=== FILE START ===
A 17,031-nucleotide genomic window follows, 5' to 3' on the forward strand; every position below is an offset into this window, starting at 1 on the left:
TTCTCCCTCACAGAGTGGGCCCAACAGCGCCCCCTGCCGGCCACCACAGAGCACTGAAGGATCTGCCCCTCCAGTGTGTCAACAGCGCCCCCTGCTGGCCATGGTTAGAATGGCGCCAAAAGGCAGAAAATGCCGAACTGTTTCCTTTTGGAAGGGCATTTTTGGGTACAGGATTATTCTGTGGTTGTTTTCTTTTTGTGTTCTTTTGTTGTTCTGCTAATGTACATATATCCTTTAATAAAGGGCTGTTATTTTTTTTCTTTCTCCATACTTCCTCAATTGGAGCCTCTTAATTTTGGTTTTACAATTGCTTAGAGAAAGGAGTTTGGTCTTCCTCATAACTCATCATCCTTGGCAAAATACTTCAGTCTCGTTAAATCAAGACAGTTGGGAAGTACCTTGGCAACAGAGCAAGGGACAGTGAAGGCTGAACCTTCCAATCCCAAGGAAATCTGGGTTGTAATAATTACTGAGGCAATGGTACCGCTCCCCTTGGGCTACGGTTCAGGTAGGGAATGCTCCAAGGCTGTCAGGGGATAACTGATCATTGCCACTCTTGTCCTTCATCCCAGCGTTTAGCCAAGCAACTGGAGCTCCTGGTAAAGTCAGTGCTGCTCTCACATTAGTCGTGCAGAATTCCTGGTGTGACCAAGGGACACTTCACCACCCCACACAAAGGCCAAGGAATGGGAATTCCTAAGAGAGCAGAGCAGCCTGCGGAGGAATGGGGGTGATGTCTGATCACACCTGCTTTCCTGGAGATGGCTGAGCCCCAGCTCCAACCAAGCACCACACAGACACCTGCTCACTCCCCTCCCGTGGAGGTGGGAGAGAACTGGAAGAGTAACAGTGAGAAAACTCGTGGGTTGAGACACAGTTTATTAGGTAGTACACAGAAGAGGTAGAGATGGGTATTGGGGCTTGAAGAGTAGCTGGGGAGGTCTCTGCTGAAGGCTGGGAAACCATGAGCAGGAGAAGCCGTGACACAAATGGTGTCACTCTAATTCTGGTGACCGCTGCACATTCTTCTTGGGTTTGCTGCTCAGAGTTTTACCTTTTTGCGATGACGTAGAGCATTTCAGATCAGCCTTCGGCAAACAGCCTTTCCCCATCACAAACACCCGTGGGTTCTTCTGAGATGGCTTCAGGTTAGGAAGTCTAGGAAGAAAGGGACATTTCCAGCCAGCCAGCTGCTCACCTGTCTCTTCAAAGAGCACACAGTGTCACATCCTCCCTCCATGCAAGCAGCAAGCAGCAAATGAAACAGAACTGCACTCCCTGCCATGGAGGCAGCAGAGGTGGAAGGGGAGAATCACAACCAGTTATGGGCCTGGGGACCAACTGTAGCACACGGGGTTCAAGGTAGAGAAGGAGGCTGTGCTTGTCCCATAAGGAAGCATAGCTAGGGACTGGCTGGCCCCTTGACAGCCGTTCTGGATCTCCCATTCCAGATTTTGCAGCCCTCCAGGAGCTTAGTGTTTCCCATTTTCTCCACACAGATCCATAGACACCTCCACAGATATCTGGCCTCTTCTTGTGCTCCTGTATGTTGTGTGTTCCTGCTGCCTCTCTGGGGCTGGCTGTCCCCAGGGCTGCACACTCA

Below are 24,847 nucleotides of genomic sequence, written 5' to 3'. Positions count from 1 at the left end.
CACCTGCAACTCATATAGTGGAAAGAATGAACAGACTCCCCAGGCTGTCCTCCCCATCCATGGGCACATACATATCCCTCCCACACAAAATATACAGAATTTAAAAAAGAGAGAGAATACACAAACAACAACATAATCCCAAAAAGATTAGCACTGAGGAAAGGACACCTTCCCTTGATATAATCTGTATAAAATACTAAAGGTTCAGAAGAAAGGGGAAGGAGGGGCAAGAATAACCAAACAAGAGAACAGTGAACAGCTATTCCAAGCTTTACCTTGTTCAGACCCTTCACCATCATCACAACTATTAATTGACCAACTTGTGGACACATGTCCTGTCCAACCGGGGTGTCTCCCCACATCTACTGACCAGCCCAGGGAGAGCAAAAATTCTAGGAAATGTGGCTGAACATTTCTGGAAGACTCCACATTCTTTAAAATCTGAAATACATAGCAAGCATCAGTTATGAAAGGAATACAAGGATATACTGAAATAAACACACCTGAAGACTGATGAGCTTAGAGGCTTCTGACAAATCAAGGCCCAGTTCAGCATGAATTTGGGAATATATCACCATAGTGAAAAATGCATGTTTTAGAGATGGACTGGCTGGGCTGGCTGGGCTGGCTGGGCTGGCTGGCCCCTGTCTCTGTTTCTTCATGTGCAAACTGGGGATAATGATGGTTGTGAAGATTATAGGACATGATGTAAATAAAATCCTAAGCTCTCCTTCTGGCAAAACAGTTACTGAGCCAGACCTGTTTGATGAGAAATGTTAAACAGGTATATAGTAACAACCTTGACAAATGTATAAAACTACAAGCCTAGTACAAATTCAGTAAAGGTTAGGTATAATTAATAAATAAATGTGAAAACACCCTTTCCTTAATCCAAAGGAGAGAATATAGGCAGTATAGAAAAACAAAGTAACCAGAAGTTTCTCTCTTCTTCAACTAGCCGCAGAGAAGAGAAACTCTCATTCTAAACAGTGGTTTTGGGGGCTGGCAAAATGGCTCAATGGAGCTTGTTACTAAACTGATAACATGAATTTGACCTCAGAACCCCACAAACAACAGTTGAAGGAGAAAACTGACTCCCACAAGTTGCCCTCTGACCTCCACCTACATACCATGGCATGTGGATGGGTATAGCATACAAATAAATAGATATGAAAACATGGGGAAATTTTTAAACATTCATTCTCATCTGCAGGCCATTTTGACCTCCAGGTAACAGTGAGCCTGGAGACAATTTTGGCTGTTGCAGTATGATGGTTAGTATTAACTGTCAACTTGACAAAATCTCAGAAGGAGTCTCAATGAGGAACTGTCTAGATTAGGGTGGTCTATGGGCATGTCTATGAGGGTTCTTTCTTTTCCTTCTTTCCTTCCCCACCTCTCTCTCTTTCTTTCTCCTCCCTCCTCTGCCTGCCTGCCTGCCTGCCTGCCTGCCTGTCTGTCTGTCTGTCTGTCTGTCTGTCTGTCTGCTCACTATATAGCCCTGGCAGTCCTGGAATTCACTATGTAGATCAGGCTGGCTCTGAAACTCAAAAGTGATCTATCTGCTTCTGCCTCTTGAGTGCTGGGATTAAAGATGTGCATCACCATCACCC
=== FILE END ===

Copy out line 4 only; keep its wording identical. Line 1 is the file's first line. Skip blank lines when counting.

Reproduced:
CACCTGCAACTCATATAGTGGAAAGAATGAACAGACTCCCCAGGCTGTCCTCCCCATCCATGGGCACATACATATCCCTCCCACACAAAATATACAGAATTTAAAAAAGAGAGAGAATACACAAACAACAACATAATCCCAAAAAGATTAGCACTGAGGAAAGGACACCTTCCCTTGATATAATCTGTATAAAATACTAAAGGTTCAGAAGAAAGGGGAAGGAGGGGCAAGAATAACCAAACAAGAGAACAGTGAACAGCTATTCCAAGCTTTACCTTGTTCAGACCCTTCACCATCATCACAACTATTAATTGACCAACTTGTGGACACATGTCCTGTCCAACCGGGGTGTCTCCCCACATCTACTGACCAGCCCAGGGAGAGCAAAAATTCTAGGAAATGTGGCTGAACATTTCTGGAAGACTCCACATTCTTTAAAATCTGAAATACATAGCAAGCATCAGTTATGAAAGGAATACAAGGATATACTGAAATAAACACACCTGAAGACTGATGAGCTTAGAGGCTTCTGACAAATCAAGGCCCAGTTCAGCATGAATTTGGGAATATATCACCATAGTGAAAAATGCATGTTTTAGAGATGGACTGGCTGGGCTGGCTGGGCTGGCTGGGCTGGCTGGCCCCTGTCTCTGTTTCTTCATGTGCAAACTGGGGATAATGATGGTTGTGAAGATTATAGGACATGATGTAAATAAAATCCTAAGCTCTCCTTCTGGCAAAACAGTTACTGAGCCAGACCTGTTTGATGAGAAATGTTAAACAGGTATATAGTAACAACCTTGACAAATGTATAAAACTACAAGCCTAGTACAAATTCAGTAAAGGTTAGGTATAATTAATAAATAAATGTGAAAACACCCTTTCCTTAATCCAAAGGAGAGAATATAGGCAGTATAGAAAAACAAAGTAACCAGAAGTTTCTCTCTTCTTCAACTAGCCGCAGAGAAGAGAAACTCTCATTCTAAACAGTGGTTTTGGGGGCTGGCAAAATGGCTCAATGGAGCTTGTTACTAAACTGATAACATGAATTTGACCTCAGAACCCCACAAACAACAGTTGAAGGAGAAAACTGACTCCCACAAGTTGCCCTCTGACCTCCACCTACATACCATGGCATGTGGATGGGTATAGCATACAAATAAATAGATATGAAAACATGGGGAAATTTTTAAACATTCATTCTCATCTGCAGGCCATTTTGACCTCCAGGTAACAGTGAGCCTGGAGACAATTTTGGCTGTTGCAGTATGATGGTTAGTATTAACTGTCAACTTGACAAAATCTCAGAAGGAGTCTCAATGAGGAACTGTCTAGATTAGGGTGGTCTATGGGCATGTCTATGAGGGTTCTTTCTTTTCCTTCTTTCCTTCCCCACCTCTCTCTCTTTCTTTCTCCTCCCTCCTCTGCCTGCCTGCCTGCCTGCCTGCCTGCCTGTCTGTCTGTCTGTCTGTCTGTCTGTCTGTCTGCTCACTATATAGCCCTGGCAGTCCTGGAATTCACTATGTAGATCAGGCTGGCTCTGAAACTCAAAAGTGATCTATCTGCTTCTGCCTCTTGAGTGCTGGGATTAAAGATGTGCATCACCATCACCC